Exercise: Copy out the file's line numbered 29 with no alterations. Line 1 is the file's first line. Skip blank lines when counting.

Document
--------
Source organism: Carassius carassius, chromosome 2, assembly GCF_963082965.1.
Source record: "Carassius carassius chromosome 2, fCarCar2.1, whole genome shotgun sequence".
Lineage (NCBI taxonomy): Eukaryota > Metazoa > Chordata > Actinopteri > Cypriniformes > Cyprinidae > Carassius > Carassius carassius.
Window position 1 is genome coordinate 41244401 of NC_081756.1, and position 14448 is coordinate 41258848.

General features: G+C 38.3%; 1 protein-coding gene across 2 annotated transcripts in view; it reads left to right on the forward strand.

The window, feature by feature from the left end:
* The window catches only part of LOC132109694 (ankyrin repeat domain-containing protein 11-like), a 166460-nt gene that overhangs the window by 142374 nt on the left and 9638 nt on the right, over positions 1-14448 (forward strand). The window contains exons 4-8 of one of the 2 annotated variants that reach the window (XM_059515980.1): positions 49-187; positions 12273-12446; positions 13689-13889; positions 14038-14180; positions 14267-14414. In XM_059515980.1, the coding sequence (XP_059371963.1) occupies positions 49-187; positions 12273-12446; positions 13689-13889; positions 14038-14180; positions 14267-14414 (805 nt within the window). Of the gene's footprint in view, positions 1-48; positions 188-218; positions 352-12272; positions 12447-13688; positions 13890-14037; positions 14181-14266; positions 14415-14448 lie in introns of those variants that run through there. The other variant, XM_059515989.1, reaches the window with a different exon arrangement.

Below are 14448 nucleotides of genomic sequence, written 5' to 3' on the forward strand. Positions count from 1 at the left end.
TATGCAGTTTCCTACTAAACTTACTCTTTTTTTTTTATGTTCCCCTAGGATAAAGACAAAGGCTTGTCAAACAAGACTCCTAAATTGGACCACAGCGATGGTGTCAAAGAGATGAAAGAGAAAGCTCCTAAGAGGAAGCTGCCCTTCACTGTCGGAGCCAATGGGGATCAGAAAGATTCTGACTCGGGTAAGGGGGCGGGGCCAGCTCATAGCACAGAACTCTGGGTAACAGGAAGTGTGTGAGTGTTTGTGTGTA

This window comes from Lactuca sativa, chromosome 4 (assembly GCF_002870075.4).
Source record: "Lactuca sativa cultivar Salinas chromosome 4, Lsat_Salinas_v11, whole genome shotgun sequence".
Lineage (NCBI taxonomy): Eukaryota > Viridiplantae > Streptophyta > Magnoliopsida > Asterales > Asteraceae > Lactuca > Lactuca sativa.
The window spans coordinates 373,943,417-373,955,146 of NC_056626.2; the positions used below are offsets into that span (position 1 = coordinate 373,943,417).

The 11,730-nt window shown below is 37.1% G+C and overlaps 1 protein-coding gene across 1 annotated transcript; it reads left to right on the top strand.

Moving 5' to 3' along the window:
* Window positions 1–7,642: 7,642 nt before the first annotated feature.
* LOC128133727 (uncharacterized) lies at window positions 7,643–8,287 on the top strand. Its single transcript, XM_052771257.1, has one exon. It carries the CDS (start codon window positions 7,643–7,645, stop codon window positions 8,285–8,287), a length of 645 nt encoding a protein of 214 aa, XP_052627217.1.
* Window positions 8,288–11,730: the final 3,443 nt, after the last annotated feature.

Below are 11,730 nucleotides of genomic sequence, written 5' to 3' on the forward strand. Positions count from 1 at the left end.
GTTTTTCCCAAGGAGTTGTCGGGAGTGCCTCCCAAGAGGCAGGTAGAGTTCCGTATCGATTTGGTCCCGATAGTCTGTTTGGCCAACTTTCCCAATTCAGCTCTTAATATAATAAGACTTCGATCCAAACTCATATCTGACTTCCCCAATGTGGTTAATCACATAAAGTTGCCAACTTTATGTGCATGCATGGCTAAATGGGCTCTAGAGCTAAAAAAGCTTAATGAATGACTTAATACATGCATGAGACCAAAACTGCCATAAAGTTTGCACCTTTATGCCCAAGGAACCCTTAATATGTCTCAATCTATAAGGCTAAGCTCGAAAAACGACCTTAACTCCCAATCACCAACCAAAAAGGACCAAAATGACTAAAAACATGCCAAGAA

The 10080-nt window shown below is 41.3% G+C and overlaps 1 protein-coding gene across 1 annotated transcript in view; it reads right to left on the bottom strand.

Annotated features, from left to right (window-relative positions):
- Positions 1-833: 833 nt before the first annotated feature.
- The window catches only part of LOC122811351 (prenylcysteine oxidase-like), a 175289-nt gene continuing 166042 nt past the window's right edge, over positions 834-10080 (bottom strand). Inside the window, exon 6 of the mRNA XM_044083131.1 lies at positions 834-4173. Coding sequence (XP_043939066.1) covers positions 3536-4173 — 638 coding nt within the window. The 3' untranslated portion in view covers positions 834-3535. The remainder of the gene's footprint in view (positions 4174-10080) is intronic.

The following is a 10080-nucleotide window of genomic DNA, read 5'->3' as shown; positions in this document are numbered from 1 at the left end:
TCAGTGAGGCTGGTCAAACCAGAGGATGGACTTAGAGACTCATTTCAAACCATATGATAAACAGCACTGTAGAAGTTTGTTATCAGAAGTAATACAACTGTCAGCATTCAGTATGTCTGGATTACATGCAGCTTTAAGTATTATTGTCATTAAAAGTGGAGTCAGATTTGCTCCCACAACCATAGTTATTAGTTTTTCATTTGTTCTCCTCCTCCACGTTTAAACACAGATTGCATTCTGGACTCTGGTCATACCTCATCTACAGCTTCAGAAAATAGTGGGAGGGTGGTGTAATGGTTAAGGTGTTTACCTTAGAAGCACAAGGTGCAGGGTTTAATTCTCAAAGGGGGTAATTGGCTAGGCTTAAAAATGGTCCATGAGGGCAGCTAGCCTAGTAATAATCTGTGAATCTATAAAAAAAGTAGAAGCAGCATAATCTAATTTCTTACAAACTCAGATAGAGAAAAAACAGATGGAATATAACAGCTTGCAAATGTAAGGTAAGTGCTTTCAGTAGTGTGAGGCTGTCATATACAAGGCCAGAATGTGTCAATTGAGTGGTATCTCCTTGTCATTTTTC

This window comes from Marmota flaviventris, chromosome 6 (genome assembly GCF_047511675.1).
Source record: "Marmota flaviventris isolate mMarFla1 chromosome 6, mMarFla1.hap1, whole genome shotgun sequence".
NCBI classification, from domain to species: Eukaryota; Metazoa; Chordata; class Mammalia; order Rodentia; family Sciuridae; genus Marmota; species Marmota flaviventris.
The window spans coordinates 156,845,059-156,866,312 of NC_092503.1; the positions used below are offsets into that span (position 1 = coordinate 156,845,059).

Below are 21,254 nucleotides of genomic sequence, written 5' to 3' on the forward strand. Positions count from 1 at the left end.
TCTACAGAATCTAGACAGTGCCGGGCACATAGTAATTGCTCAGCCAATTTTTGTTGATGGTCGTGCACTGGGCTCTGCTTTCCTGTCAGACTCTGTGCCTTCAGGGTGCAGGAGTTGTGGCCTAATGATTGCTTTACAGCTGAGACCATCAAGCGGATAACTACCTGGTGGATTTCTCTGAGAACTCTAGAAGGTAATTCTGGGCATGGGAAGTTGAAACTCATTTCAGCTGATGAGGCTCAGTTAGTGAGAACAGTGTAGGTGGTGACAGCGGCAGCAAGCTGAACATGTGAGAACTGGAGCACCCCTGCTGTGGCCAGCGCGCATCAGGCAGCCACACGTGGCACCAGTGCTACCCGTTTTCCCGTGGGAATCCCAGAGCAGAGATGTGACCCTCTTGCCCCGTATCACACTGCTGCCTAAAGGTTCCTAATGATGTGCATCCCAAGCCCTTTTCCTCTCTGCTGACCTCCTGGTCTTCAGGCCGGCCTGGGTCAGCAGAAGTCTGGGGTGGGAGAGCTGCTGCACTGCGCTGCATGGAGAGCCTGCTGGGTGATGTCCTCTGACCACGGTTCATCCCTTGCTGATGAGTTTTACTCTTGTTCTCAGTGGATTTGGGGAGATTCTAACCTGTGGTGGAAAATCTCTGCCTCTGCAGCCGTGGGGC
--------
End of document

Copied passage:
NCBI classification, from domain to species: Eukaryota; Metazoa; Chordata; class Mammalia; order Rodentia; family Sciuridae; genus Marmota; species Marmota flaviventris.